Oscar W. Tulisalo -Rockford, 111. (S) 
George E. Farman — Los Angeles (U*) 
James E. Arnold Miles City, Mont. 
Aaron E. Kanter Chicago (ObG*), Rush; Pres- 
byterian, Cook (', unity and Mt. Sinai Hosps. 
George A. Cochran- Salt Lake Cily (I*) 
Lloyd L. Merriman — Dululh, Minn. (P*) 
George O. Solem Chicago and Oak Park, (I*). 

Rush; Lutheran Deaconess Hosp. 
Peter M. Mattill Oak Terrace, Minn. (T*) 

Harvey S. Thatcher -Little Rock, Ark., (Path) 
Vincent J. O'Conor — Chicago (U*), Univ. of 

111.; Washington Blvd. and Garfield Pk. 


Wanted: Information 

All former interns and others who 
receive this copy of our Bulletin are 
urged to send to the editor IMMEDI- 
ATELY any corrections as to spell- 
ing, dates of service, location and 
present activities of those whose names 
are printed in the list of interns. If 
any names have been omitted do not 
fail to send detailed information con- 
cerning these persons. We also de- 
sire addresses and other data about 
those who are listed as "unknown." 
Others not listed in A. M. A. directory 
for the year 1936 (the latest avail- 
able) are designated in our list as "un- 
known." Some mistakes in initials and 
in spelling were found in the lists as 
published in our annual reports and 
our failure to find data as well as 
some errors in our list may be due to 
such mistakes. 


(1918 Continued) 
Horace E. Groom — Akron. Ohio (I*) 
Dwight C. Sigworth — Long Beach, Calif. 
Arthur Teninga — Chicago (S) 

John R. Merriman — Evanston, 111. (S), North- 
western Univ.; Evanston and St. Francis 
Frank R. Doll— Whiting, Ind. (S) 
Charles T. Nellans — Atlanta, Ga. (I*) 
Russell C. Johnson — Berwyn, 111., Berwyn Hosp. 
Hugh MacDonald — Evanston and Niles Center, 


Clark J. Laus— Syracuse, N. Y. (I*) 
George G. Verbryck — Long Beach, Calif. 
Cassius M. Coldren — Deceased 
Gilbert D. Waite — Portsmouth, O. (S) 
Harry L. Huber— Chicago (I*), Univ. of Chi- 

Clarence E. McC. Finney — Springfield, O. (Or) 
Henry C. Sauer — Fairbury, 111. (S) 
Delon A. Williams — Kansas City, Mo. (I*) 
C. Philip Miller— Chicago (I*), Univ. of Chi- 
cago ; Billings Hosp. 
Pierce MacKenzie — Evansville, Ind. (ObG*) 
Joseph O. Balcar — Deceased 
Clark W. Finnerud — Chicago (D*), Rush; Pres- 

Hugh F. Fr 



Calif. (I*) 


Loren Wm. Avery— Chicago (NP), Rush; Pres- 
byterian,; Cook County and Augustana Hosps. 
Leon V. Parker — Unknown 

Raymond C. Thompson — Whittier, Calif (ObG) 
Wallace H. Budge — Ogden, Utah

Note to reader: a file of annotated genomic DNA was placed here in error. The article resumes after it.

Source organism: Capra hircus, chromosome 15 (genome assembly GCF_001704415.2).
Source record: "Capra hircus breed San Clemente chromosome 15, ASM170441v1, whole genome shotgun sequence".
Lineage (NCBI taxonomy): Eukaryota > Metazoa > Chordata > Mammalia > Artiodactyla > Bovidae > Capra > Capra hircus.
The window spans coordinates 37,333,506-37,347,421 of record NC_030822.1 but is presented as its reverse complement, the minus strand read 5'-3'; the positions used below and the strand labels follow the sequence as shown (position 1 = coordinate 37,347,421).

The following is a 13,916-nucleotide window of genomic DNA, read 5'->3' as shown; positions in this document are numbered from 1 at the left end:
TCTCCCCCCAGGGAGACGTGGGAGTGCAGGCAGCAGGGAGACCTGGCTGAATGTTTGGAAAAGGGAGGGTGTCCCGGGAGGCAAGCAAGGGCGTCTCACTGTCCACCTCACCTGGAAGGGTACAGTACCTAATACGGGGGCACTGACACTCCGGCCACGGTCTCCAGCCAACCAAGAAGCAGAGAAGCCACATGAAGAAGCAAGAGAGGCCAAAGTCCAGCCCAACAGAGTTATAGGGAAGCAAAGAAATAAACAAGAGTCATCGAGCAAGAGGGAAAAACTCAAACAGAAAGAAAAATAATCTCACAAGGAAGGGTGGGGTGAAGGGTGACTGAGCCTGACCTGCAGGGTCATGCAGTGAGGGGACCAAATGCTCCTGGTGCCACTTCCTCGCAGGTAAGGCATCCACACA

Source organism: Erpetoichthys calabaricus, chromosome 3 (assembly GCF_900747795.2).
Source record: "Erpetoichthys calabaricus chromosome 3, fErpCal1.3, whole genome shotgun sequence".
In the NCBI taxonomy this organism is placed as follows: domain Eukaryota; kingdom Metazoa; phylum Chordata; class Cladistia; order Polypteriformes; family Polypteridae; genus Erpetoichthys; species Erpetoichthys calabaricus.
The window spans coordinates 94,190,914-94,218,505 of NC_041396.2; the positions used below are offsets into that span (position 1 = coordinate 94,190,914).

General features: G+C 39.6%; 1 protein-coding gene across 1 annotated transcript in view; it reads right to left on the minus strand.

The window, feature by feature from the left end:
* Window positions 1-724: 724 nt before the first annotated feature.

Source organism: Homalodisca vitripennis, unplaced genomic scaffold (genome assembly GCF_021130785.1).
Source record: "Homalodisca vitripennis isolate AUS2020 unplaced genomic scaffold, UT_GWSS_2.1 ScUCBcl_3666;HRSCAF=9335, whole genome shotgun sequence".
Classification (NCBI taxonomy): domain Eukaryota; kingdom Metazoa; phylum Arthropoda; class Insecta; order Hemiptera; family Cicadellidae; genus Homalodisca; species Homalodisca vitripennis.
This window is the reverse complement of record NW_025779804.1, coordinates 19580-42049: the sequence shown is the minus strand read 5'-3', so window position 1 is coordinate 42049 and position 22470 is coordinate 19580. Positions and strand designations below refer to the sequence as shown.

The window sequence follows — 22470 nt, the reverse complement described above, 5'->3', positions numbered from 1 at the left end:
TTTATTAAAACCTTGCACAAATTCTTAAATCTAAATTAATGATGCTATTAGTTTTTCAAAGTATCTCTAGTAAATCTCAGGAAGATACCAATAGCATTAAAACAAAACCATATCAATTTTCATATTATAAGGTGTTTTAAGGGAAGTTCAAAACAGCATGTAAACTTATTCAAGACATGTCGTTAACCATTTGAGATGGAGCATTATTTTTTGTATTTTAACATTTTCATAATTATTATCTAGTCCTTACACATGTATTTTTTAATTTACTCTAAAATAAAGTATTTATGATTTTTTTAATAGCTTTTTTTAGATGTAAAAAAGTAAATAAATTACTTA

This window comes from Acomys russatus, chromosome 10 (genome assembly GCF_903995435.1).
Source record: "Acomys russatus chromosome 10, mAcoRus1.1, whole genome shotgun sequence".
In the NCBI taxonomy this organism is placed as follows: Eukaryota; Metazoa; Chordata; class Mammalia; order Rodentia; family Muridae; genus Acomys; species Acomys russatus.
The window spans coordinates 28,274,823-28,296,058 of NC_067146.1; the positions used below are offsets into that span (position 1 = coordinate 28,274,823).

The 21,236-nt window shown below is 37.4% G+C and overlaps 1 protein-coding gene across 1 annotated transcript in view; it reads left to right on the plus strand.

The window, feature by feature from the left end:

Grant H. Lanphere — Los Angeles (I*), Coll. of 

Med. Evangelists, Loma Linda 
Martin Carl Lindem — Salt Lake City (I*) ; Res. 

Phys., Presbyterian Hosp., 1922 
William G. Hibbs — Chicago (I*), Rush; 
byterian Hosp. (Secy. Med. Staff) ; 
dren's Memorial Hospital 
Oliver M. Nesbit — Portland, Ore. 
Albert Fred Clements — Evansville, Ind. 

Robert H. Graham — Aurora, 111. (Pd*) 
George F. Sutherland- Deceased 
Dean P. Crowell — North Bend, Ore. (S) 
Edward D. AUen — Chicago (ObG*). 


Wm. John Henry 
Jay M. Milligan 

S. C. (!•) 


Clarence W. Magaret— Peoria, Ill- 
Harry A. Oberhelman- Chicago (S*), Rush; 
Presbyterian Hosp.; Res. Phys. Presbyterian 
Hosp. i'''-i 
William E. Cary — Chicago (T*) £ Univ. of Chi- 
cago; Chi. Memorial Hosp. 
Joseph P. Brennan — Pendleton, Ore. 
John H. Fitzgibbon — Portland, Ore. (I*), Univ. 
of Oregon 

[ 6 ] 

I [osp. 



Prof, and 

t, Loyola 


(1920 Continued.) 
Vincent B. Bowler — Chicago and Oak Park (D), 

Loyola Univ.; Cook County and Oak Park 

Arthur G. Asher — Kansas City, Mo. (I*) 
John L. Calene — Aberdeen, S. D. (I*-) 
James B. Eyerly — Chicago (I*), Rush; Presby- 

Floyd E. Kier — Unknown 

Clifford J. Barborka — Chicago (I*). Northwest- 
ern Univ. 

Eugene F. Traut — Chicago and Oak Park (I*), 
Rush; Cook County P-G Schl.; Presbyterian, 
Cook County and West Suburban Hosps. 

Lindon Seed — Chicago (S*), Univ. of 111.; 
Lutheran Deaconess and Grant Hosps. 

Clinton F. Palmer — Albert Lea, Minn. 

Maurice A. Spalding— Chicago (01*) 

Harold J. Shelley — New York City (S*) 

Harry J. Veatch — Columbus, Univ. of Ohio; 
Starling-Loving Hosp. 


Byron Nixon — Indianapolis (I*) 

Lester R. Parson — Elbow Lake, Minn. (U) 

George M. Curtis — Columbus, O. (S*), Ohio 

State Univ.; Surg. Res. U 
Carl A. Dragstedt — Chicago 

Carl R. Wagner — Deceased 

Herbert E. Landes — Chicago 
Act. Chairman, Dept. of 

Daniel B. Malan — Unknown 

Henry C. Niblack— Chicago (Pd*), Chief, Bu- 
reau of Child Welfare, Chicago Bd. of Health